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I have Nikon D7000 with 18-105 mm lens. One day around noon outside I tried to dial in 1/4000 shutter speed in Shutter Priority mode at 18 mm f/3.5. The exposure meter was telling me my image is going to be underexposed. I tried to increase the ISO to its maximum value but still exposure meter was not balanced. So I am wondering at what combination of ISO and f-stop I can use such or more faster shutter speeds.

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What kind of light were you shooting in? A 1/4000th shutter speed is a VERY small amount of light. Outside of bright daylight scenes, it is entirely probable that you won't have enough light to get a proper exposure at that shutter setting. Even if you increase ISO, you could very likely be several stops beyond the required shutter speed. If you are shooting at 18mm f/3.5 1/4000th ISO 1600 in post-sunset golden hour, you probably don't have anywhere remotely close to enough light to expose more than a very dark gray frame.... So...it would be very helpful to know what kind of light you had. –  jrista Mar 7 '13 at 6:16
    
When you say you tried, does that mean you were unable to get the shutter speed to 1/4000? Could you take a shot. In shutter or aperture priority I would ignore the meter anyway. At f/3.5, even on a cloudy day, at 1/4000th you shouldn't have to bump up ISO beyond maybe 800. –  MikeW Mar 7 '13 at 6:19
    
Well I was trying to shoot outside on a bright sunny day. I was totally relying on the meter. May be I can ignore the meter and can try to take some pics at 1/4000 or even way past that. –  V.B Mar 7 '13 at 6:26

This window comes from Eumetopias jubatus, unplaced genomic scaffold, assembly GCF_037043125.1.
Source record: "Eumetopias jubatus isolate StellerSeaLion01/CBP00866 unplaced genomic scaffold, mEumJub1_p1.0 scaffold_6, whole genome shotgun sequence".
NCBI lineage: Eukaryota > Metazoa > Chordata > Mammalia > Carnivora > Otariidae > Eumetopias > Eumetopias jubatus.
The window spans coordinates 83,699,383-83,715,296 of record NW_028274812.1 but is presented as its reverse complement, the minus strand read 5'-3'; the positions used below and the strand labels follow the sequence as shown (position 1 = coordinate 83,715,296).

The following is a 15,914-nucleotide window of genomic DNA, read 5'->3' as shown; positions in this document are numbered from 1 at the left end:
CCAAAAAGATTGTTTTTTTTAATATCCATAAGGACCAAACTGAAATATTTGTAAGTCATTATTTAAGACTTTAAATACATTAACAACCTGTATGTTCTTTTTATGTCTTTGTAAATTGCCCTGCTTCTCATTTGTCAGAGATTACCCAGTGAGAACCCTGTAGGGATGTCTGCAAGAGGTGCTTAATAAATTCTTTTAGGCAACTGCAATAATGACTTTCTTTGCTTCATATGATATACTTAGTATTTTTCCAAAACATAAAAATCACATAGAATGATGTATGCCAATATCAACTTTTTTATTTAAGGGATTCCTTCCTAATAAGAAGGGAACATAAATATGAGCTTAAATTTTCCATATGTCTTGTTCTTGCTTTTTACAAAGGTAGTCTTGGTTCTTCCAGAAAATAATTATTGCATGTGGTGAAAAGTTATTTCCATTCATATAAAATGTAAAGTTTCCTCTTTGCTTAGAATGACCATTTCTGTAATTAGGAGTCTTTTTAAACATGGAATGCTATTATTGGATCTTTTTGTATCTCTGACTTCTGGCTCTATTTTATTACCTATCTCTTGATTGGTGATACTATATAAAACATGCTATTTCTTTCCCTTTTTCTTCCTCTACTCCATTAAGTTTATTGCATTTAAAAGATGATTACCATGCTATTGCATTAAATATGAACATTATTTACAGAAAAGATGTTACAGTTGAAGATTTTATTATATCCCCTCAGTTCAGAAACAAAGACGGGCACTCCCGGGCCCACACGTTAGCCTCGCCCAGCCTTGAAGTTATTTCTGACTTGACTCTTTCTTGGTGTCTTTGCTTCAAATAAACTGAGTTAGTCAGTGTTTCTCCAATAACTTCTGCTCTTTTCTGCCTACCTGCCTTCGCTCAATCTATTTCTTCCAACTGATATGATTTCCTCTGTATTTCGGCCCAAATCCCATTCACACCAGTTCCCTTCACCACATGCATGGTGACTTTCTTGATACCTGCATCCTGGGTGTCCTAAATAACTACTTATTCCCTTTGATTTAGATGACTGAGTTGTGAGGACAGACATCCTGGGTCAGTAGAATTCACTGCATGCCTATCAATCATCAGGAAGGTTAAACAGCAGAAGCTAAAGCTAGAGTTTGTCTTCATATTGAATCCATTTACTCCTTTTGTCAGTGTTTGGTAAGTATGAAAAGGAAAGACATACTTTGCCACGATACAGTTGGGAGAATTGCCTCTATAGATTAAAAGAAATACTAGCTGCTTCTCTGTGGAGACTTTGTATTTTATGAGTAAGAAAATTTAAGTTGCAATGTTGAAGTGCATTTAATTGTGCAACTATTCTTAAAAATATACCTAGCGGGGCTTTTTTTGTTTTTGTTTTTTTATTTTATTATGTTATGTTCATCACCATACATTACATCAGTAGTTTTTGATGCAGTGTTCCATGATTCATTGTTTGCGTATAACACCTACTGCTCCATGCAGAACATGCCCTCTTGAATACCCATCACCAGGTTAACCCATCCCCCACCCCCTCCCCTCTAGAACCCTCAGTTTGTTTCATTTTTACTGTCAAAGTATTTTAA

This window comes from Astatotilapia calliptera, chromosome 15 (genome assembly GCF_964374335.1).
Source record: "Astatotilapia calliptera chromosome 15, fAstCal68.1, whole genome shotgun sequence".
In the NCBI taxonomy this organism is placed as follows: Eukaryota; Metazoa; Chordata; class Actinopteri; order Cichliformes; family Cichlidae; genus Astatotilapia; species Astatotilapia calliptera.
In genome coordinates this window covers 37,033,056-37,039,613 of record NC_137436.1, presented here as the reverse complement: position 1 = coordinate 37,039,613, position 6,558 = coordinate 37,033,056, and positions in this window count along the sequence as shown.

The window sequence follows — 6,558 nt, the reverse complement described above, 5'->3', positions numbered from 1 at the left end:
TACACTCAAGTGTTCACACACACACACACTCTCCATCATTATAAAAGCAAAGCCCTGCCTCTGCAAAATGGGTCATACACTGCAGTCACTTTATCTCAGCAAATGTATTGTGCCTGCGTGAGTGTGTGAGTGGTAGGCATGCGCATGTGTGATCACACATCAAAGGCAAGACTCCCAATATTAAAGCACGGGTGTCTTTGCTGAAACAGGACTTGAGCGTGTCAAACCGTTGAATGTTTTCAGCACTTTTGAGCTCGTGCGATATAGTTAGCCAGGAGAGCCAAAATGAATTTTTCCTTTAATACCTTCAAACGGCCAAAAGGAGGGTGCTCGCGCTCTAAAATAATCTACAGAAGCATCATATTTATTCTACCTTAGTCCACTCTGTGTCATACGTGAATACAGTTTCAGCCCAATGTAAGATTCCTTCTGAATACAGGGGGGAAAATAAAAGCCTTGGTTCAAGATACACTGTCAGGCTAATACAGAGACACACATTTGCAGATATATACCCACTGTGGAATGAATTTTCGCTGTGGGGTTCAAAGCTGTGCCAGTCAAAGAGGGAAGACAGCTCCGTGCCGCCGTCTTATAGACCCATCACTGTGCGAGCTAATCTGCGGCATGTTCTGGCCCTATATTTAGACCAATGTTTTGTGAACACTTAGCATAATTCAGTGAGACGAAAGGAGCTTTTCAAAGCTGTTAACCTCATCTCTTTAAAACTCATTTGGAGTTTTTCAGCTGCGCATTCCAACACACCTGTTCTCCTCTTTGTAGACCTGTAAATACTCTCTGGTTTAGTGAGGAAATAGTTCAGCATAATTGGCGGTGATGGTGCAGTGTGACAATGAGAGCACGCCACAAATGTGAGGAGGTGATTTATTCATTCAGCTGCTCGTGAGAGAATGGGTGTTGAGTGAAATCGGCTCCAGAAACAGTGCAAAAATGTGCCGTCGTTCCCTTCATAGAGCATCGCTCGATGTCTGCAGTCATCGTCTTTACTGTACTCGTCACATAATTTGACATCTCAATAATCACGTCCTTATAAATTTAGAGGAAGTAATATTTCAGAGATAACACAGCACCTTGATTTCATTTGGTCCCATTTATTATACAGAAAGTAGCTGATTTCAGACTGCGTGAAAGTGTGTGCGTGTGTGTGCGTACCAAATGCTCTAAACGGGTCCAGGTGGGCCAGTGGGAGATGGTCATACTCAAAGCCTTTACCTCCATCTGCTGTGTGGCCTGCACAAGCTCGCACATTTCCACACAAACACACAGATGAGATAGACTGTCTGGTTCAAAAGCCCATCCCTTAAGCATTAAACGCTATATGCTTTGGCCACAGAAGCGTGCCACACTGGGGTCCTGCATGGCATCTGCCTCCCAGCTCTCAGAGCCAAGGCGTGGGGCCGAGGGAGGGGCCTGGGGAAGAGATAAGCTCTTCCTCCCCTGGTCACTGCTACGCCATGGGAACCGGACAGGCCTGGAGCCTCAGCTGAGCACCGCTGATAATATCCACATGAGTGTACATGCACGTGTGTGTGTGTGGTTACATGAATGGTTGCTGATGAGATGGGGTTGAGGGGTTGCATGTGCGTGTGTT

How similar is the low exposure warning and the backlight warning on a D7000? Is there any shooting mode where the two could be confused by the operator and the camera refuse to release the shutter if the backlight warning is activated? –  Michael Clark Mar 7 '13 at 7:41

2 Answers 2

up vote 4 down vote accepted

Well I was trying to shoot outside on a bright sunny day. I was totally relying on the meter

The meter is for manual mode. Ignore it if you're in shutter or aperture priority.

It may blink Lo at you if it thinks it's too dark, or pop up the flash, but just give it a try and see what you get. You were probably fine to shoot

Sunny 16 Rule says on a sunny day, at f/16, shutter ought to be reciprocal of ISO.

  • 1/250th second at f/16
  • 1/500th at f/11
  • 1/1000 at f/8
  • 1/2000 at f/5.6
  • 1/4000 at f/4 (which is the same figure Johann3s came up with)
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Your exposure gets basically determined by three things:

  1. Aperture
  2. ISO
  3. Shutter-speed

These three properties together determine the amount of stops. There are tables as a general guideline for how many stops you need under certain circumstances. One example is given here.. According to this table, the most common bright daylight setting equals the number 15. On this same page is a table which shows which settings you need to use for which f-stop number.

This table says that for bright sunlight you can achieve 1/4000 at ISO200 F/4.

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